Takata Congressional Hearing Reveals Two Worrying Facts About These Defective Airbags

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Members of Congress and government regulators raised concerns Thursday over the shortage of replacements for 28 million recalled Takata airbag inflators, saying consumers might first have to replace those defective inflators with potentially risky ones before secondly needing another round of replacements with safer parts.

As of October 2016, over 100 injuries and 16 fatalities have been linked to Takata airbags, and more than 60 million airbags are found to be defective. 28 million airbags are recalled in the U.S. and the recall may potentially expand to even more manufacturers.


Our firm is currently filing lawsuits on behalf of people cut by shrapnel ejected when their Takata airbags were deployed, and had to get stitches. Many victims do not realize that their cuts were actually caused by Takata’s defective airbags, not their accident. If you or someone you know was involved in a car accident in which the airbags were deployed and laceration injuries were sustained that required stitches, please contact us today for a free, no obligation consultation to find out if you have a claim.


Following earlier confirmation from government officials that 85 million more inflators need to be recalled, members of a U.S. House Subcommittee on Commerce, Manufacturing, and Trade questioned National Highway Traffic Safety Administration head Mark Rosekind about the worrying situation.

During the hearing, Jan Schakowsky, D – Illinois, questioned Rosekind about a recent NHTSA statement that permitted car companies that were unable to acquire a sufficient supply of replacement inflators to continue their “like for like” program, which replaces older defective airbags with newer but identical ones.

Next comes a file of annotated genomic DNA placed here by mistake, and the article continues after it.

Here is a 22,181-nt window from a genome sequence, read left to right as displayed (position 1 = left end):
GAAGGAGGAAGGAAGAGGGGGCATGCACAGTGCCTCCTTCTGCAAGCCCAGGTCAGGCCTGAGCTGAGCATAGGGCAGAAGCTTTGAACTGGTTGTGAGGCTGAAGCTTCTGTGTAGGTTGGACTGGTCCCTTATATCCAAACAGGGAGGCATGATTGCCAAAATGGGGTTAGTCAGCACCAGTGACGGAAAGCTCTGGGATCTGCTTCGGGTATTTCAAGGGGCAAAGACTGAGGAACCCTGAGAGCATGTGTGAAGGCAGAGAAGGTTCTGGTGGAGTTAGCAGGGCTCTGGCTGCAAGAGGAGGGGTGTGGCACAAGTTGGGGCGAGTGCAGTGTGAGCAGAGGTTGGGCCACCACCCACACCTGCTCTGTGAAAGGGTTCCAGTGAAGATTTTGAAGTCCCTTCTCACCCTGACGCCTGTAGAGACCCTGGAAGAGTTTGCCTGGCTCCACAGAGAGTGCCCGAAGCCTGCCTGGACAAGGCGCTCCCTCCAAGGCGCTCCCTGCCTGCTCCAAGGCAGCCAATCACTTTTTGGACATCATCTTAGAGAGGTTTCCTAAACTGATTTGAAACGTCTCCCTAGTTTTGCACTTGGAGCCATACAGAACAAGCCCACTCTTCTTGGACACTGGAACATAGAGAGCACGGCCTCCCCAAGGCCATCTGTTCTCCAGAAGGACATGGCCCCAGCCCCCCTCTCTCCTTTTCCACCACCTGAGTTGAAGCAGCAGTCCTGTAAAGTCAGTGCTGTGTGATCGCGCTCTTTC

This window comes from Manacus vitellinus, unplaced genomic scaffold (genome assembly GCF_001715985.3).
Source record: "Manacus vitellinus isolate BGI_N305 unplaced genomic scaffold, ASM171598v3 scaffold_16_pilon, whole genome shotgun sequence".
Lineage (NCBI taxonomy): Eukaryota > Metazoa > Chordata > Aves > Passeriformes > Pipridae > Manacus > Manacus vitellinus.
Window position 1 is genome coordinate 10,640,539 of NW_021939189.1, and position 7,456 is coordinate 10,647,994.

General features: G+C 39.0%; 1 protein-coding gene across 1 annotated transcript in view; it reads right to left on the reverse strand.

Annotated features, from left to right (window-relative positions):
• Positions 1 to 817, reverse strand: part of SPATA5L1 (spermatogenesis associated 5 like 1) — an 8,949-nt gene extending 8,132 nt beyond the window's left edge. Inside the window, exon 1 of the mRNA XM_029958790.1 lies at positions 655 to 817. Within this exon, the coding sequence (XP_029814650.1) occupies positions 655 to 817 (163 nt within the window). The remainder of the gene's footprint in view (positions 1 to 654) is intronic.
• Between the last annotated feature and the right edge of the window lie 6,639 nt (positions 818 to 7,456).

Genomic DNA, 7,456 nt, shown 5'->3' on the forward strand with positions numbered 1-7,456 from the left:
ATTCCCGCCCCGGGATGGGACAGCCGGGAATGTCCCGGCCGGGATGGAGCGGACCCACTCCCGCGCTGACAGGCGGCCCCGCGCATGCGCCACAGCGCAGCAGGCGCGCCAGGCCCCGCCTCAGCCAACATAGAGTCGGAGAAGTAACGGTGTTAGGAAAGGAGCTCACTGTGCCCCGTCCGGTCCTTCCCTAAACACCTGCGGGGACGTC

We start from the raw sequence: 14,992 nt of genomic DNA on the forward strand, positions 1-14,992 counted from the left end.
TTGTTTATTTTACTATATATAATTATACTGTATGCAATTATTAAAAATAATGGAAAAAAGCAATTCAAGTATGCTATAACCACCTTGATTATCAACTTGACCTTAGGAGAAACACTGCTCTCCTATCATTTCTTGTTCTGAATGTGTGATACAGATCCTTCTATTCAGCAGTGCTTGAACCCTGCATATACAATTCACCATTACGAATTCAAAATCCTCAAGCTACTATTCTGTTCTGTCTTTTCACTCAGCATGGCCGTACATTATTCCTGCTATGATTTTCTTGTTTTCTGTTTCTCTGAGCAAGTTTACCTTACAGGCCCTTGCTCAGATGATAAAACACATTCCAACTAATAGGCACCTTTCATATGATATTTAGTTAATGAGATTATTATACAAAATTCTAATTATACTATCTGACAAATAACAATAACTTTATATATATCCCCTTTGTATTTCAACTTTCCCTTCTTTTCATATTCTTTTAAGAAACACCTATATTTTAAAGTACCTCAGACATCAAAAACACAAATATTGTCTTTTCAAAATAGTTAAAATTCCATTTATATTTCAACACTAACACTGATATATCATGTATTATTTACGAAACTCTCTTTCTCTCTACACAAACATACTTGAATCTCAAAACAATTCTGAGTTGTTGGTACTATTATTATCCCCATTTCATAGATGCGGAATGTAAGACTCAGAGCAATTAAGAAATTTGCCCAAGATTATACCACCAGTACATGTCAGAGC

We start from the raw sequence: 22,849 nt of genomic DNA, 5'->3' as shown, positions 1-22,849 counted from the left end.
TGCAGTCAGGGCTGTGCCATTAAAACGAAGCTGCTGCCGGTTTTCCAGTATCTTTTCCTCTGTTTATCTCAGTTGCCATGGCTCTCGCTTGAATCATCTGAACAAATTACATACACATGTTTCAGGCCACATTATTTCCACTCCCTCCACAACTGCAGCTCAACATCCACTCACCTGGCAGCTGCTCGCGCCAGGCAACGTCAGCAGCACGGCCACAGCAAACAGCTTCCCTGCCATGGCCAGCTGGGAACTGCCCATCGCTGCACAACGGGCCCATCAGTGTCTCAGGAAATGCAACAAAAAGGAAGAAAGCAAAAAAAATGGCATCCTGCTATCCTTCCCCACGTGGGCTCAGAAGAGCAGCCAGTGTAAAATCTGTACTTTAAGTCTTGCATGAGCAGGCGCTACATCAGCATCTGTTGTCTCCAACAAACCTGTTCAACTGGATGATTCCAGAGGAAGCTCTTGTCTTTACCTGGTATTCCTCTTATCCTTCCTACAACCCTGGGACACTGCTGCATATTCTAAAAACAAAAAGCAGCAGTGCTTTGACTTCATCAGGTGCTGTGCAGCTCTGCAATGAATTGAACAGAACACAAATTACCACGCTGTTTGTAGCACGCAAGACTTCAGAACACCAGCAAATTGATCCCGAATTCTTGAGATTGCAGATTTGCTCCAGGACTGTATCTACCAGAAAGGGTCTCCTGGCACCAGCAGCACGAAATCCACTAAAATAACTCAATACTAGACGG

Rep. Schakowsky raised the issue out of concern that drivers were still in harm’s way after having a “like for like” replacement, and the inconvenience of a person potentially having to have their vehicle fixed twice.

“Does that mean that the company will be putting a potentially defective airbag into a car with the hope that it is better because it is newer?” asked Rep. Schakowsky.

Rosekind assured the committee that in such cases the airbag inflators were safe, but only temporarily, and that a permanent replacement would still be needed.

“We are only seeing ruptures at seven and a half years, and that is with the other risk factors involved as well,” Rosekind told the committee. “What you are describing is an interim remedy that will provide more safety, but they’re going to have to come back for a second time.”

Rosekind admitted that this is not an ideal situation, but the severe lack of replacement inflators necessitated less than ideal remedies to ensure that drivers remain safe, even just temporarily.

Things could be much worse, according to Rosekind, who held up the agreement NHTSA made with Takata in late 2015 as proof.

“That Order [Coordinated Remedy Order DOT/NHTSA 6], issued to all the affected automakers and to Takata, set Takata recall remedy schedules, accelerating the process by two years or more, while minimizing production and design shortcuts that could create new safety risks,” he said.

However, that agreement came too late for the 11 people in the U.S. who have died and more than 100 people who have been injured by Takata’s defective airbag inflators.

Thus far, the NHTSA agreement has forced 14 automakers to recall about 34 million vehicles involving about 28 million Takata air bag inflators. However, the news that the recall may expand by 85 million inflators raises serious concerns about how car companies will replace all the defective inflators when there is already a severe shortage.

If you have already suffered injuries from Takata’s defective airbags, please be aware that our attorneys at Morgan & Morgan are currently filing lawsuits on behalf of injured parties. Some people cut by Takata’s airbags do not realize their injuries were caused by exploding shrapnel from the airbag, though. If you were in a car accident in which your airbag deployed and you sustained cuts or lacerations that needed stitches, the injuries you suffered may have been caused by shrapnel from the airbag, not the accident.

These injuries were preventable, and if you would like to hold the company allegedly responsible for your injuries accountable, fill out a free, no obligation case evaluation form to find out if you are eligible to file a lawsuit.

By Staff

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